Four Part Harmony for a Community Association


Part One – Board of Directors, One Voice.

Volunteering for your community association can be both a challenging and rewarding experience.  

A key component to a Harmonious Board is speaking with one voice to the community.  A board should discuss and debate issues from each member’s perspective but once a motion is voted on or an issue is decided a Harmonious Board will speak with one voice to the community at large.  Individual opinions will be set aside and the majority decision of the board will be supported by the entire board. 

A Harmonious Board will always place the interest of the Community before individual desires or agendas.  Harmonious Boards adopt a community mission statement and goals then work toward achieving positive results for the community.  Fiduciary responsibility is understood and constantly thought of in the decision making process by a members of a Harmonious Board.  On a Harmonious Board individual members treat each other and residents with respect, empathy and understanding.  

Conducting meetings in an open environment, soliciting feedback from residents and maintaining open lines of communication with the community will result in Community Harmony. 

Harmonious Board members project a positive example for all to see.  

Part Two – Community Involvement, Join the Choir.

When residents are positively engaged in their community the community thrives. 

One aspect of a Harmonious Community Association is a committee structure.  The board of directors should know which committees are mandated by the Declaration and which are needed to support the needs of the community.  Once a committee is established there should be an effort to recruit members for participation.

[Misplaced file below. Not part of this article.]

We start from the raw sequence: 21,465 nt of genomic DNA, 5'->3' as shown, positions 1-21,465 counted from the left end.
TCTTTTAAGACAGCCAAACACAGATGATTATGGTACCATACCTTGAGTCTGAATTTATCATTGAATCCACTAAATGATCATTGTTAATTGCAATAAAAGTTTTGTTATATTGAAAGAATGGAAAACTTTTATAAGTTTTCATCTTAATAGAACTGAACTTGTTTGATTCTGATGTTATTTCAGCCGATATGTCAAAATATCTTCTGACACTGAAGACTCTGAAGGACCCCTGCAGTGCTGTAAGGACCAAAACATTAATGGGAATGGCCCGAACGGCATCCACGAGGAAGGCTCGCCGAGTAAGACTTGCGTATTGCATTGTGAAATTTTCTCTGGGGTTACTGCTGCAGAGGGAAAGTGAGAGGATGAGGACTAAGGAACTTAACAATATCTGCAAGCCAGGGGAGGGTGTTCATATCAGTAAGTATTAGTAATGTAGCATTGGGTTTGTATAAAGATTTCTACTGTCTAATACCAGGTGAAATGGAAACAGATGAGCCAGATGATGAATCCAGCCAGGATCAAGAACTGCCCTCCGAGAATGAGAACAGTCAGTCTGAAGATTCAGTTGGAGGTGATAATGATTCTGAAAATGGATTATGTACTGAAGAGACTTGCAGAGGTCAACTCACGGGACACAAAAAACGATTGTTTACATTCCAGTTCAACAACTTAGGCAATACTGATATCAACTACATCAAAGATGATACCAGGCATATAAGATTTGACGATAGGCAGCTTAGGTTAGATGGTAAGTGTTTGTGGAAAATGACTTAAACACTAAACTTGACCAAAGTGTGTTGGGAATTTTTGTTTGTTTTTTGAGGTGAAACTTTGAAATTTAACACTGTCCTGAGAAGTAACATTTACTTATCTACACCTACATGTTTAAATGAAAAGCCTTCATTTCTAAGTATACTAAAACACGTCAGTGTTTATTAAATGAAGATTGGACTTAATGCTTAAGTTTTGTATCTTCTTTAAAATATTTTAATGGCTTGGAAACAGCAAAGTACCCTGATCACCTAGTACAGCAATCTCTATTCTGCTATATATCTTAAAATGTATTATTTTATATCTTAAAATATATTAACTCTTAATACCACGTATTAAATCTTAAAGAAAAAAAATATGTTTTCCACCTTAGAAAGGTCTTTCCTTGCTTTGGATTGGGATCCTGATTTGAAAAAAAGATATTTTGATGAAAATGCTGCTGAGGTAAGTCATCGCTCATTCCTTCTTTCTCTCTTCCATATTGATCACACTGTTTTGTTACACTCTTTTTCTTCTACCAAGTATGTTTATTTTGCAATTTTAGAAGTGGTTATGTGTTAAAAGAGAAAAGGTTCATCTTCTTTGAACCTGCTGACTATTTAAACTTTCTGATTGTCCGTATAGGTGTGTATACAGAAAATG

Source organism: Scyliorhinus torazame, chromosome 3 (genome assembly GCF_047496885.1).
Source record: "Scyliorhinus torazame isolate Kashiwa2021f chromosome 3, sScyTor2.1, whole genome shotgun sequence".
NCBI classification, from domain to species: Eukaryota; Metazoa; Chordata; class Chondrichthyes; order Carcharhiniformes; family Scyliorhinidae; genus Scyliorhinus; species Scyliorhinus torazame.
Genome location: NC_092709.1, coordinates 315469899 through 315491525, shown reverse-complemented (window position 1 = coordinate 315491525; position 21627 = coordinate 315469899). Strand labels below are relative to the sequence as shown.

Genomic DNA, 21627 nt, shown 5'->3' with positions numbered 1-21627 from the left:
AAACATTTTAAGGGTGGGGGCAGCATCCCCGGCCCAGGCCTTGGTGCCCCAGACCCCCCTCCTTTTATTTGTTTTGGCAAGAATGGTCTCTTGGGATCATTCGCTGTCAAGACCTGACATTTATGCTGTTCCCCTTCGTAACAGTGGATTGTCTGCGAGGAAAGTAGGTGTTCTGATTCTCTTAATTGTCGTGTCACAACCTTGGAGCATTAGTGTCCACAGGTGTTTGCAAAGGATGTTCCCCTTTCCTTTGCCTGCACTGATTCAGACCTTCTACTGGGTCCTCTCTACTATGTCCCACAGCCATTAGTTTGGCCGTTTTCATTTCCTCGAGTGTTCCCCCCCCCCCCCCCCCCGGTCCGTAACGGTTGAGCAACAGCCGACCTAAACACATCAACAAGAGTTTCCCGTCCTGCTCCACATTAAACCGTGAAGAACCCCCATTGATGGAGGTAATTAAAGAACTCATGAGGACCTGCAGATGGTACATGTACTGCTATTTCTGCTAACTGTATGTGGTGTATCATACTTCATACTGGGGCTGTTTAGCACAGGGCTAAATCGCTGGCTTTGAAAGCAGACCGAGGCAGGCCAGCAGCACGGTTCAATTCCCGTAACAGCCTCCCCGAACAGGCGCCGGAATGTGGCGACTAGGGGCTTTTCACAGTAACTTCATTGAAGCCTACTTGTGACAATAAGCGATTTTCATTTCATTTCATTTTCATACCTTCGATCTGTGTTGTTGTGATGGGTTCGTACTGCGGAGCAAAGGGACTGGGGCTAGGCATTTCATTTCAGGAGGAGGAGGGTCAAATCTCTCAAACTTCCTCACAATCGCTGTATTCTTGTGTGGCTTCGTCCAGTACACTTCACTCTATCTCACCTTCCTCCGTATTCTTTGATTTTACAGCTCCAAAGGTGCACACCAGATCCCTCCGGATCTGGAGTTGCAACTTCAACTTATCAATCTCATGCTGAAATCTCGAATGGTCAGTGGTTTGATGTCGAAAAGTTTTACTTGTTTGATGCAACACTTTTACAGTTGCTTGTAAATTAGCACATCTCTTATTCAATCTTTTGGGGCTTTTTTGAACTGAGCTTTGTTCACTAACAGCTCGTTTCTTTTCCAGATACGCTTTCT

There are typically three types of committees.  A committee mandated by the community’s Declaration, such as the Architectural Controls Committee.  A committee created for a specific benefit to the community, such as a Social Committee. Finally, there is the ad-hoc committee.  This committee is formed by the board for a specific purpose and has a beginning and ending date to serve its purpose.  If a board wishes to seek community input on adopting a pet policy, it may create a Pet Policy Task Force or Committee to achieve community input.  The group would meet for a specified period of time and report its recommendations to the board regarding a pet policy.  Once the report is provided to the board the group no longer exists. 

A board should always provide a committee with structure.  The committee needs a statement to its purpose, the scope of responsibility, and who is assigned to the committee.  These directives will come from the board and/or the community Declaration.  For example, when establishing a Social Committee a board could create the following statement.  The Harmonious Folks Condo Association Board of Directors is establishing a Social Committee.  The Social Committee will be charged with establishing an annual calendar of community events and facilitating the events to build a sense of community for all our residents.  The committee will conduct an open monthly meeting, appoint its own chairperson, provide meeting minutes to the board on a monthly schedule, maintain established budgeted expense guidelines for social events, and seek resident participation.  Ms. Jones, the Board Secretary, will be the Board Liaison to the Social Committee for the upcoming year.  Any interested resident of Harmonious Folks is encouraged to participate.  Each committee created by the Board will need the appropriate statement of purpose to ensure its success. 

Once a committee is established it does not have to last forever, unless dictated by the Declaration.  If community involvement or interests in a committee ends, then discharge the committee.  When things change and new interest surfaces the committee can be reconstituted at a later time.  

Participation by residents on committees provides an avenue for all voices to be heard.  Bringing various voices together in a positive manner can lead to beautiful harmony for a community.